In ALL MODES we can:

  • communicate with students 
  • load additional content
  • do formative assessments
  • check student content consumption progress
  • check student assessment results and plan interventions if necessary
  • it has stimulated the production of more exciting and engaging content for the students
  • it has extended the classroom beyond the four walls of the institution
  • it allows the student to revisit content in their own time

 What would you say to other institutions facing the same challenges as you did? 

“You get what you pay for” we have realized the value of choosing a robust, well developed, and reputable product that has a proven track record. We invested in a proprietary system to start while we built our capacity and expertise. 

With 10 years of experience beneath our belt, we now feel able to branch out into an open-source system that is community supported. We will still have the system hosted externally as this allows our IT department to not be responsible for the LMS and focus on operational issues as content delivery is an academic function NOT an IT function.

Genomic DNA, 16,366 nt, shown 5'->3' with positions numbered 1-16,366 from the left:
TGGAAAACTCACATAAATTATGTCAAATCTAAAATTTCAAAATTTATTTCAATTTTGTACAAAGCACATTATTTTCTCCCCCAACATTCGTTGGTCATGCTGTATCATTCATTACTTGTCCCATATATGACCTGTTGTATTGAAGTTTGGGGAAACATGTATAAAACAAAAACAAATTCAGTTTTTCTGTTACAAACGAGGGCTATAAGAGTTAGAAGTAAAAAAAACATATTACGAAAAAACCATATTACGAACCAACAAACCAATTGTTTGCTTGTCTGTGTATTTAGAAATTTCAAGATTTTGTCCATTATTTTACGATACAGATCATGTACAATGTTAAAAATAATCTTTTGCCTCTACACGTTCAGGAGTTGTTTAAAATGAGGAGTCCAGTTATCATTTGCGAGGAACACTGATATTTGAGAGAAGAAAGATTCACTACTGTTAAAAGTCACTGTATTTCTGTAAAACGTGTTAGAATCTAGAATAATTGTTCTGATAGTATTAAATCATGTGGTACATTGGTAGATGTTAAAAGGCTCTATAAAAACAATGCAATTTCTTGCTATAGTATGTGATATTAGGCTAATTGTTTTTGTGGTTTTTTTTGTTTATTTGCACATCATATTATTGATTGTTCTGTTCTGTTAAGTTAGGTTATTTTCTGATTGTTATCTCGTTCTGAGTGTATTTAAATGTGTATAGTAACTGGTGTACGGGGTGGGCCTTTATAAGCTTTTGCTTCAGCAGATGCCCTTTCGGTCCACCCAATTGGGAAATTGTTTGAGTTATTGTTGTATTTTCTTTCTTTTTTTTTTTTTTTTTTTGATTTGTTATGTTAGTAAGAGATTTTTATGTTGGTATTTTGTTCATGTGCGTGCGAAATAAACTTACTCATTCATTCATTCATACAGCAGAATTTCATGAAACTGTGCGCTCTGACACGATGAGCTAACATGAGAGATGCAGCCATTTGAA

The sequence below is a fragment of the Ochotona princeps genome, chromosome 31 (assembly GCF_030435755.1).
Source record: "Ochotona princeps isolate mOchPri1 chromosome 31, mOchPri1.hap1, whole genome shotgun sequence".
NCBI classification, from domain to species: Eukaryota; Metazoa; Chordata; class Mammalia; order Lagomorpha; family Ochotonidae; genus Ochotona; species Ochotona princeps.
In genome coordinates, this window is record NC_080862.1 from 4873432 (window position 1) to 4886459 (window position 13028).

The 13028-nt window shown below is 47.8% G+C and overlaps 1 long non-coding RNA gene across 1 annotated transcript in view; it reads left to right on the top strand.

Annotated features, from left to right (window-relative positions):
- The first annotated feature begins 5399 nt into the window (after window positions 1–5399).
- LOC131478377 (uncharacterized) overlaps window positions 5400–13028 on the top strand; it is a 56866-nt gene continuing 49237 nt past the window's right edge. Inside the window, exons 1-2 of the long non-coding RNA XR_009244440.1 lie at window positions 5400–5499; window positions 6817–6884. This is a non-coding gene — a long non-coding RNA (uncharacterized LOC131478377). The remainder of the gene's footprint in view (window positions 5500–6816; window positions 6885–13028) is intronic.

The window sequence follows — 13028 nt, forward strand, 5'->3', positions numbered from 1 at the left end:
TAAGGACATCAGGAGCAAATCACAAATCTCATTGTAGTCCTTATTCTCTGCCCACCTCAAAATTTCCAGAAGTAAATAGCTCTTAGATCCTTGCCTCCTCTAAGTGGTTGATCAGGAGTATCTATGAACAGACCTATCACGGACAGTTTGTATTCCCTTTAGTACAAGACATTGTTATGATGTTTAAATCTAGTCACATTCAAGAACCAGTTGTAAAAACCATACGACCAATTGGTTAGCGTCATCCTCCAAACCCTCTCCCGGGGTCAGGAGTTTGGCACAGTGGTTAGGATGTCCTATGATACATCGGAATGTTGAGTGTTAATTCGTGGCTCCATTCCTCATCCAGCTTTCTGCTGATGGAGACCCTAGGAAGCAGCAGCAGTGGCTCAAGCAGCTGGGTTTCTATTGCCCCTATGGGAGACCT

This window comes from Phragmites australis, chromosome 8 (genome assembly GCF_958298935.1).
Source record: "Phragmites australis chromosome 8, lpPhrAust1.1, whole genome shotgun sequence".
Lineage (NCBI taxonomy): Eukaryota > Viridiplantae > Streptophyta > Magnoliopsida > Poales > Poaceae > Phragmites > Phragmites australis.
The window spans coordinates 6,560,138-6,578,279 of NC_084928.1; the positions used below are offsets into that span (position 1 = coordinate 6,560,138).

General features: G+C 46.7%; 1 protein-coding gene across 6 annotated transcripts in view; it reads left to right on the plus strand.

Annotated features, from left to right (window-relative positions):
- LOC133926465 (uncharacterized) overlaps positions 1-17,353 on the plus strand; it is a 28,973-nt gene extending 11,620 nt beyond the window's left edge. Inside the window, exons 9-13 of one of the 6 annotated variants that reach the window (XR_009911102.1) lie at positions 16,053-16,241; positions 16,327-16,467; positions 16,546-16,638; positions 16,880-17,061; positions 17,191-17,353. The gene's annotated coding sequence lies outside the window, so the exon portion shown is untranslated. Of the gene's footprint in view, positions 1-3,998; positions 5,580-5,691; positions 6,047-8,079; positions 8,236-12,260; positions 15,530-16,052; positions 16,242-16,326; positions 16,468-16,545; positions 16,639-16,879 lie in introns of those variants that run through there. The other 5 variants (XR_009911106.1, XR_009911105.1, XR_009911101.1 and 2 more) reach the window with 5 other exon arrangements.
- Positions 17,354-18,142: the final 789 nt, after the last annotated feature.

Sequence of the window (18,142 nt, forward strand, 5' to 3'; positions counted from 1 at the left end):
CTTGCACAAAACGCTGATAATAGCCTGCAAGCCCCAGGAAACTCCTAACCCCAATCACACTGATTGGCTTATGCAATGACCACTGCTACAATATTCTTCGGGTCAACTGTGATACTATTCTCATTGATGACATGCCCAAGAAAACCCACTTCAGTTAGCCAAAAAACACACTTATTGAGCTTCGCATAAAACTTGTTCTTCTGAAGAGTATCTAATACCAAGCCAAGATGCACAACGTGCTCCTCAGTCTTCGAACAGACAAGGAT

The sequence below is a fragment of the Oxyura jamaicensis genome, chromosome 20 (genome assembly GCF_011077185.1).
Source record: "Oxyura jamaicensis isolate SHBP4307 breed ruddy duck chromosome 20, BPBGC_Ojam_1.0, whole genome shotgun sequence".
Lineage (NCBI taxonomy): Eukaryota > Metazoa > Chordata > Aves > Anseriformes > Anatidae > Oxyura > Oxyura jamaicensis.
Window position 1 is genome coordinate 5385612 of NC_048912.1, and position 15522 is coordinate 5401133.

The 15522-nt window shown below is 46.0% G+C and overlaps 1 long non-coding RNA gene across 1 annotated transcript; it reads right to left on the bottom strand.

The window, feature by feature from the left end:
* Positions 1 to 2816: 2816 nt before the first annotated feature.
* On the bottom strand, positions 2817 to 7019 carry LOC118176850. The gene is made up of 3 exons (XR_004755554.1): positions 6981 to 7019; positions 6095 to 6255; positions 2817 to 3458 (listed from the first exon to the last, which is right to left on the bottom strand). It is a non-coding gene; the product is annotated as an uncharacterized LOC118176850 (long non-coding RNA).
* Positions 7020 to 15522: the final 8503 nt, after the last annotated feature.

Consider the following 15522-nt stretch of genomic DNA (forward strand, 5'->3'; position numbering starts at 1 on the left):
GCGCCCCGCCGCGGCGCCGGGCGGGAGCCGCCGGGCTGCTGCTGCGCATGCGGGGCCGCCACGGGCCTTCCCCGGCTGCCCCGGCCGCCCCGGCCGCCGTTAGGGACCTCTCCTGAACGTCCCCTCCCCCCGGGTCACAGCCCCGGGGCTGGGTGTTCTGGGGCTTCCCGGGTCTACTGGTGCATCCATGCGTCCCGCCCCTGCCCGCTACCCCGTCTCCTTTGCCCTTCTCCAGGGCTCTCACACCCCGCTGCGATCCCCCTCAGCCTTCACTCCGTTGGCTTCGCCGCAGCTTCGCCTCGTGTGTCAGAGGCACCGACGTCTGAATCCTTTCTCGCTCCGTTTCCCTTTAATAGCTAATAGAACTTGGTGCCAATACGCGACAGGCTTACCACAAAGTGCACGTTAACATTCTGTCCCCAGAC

Here are some short takeaway points if you want to head down the blended learning road.

Take Away’s

  • Start with a strategy NOT a Budget.
  • Be clear about what you want to achieve and how you want to use your system. 
  • Make sure that ALL the relevant stakeholders are involved from the Academic Manager to the IT department. 
  • Ensure that you have buy-in from as many people as possible before you begin.
  • Learn from others in the sector who have walked the road.

 For further information on our journey, you are welcome to contact: Carol Dwyer (021) 787 08400 ext. 402 / Carol.dwyer@falsebay.org.za


*Ubiquitous = seeming to be everywhere or in several places at the same time; very common



Carol Dwyer: False Bay TVET College, E-Learning Manager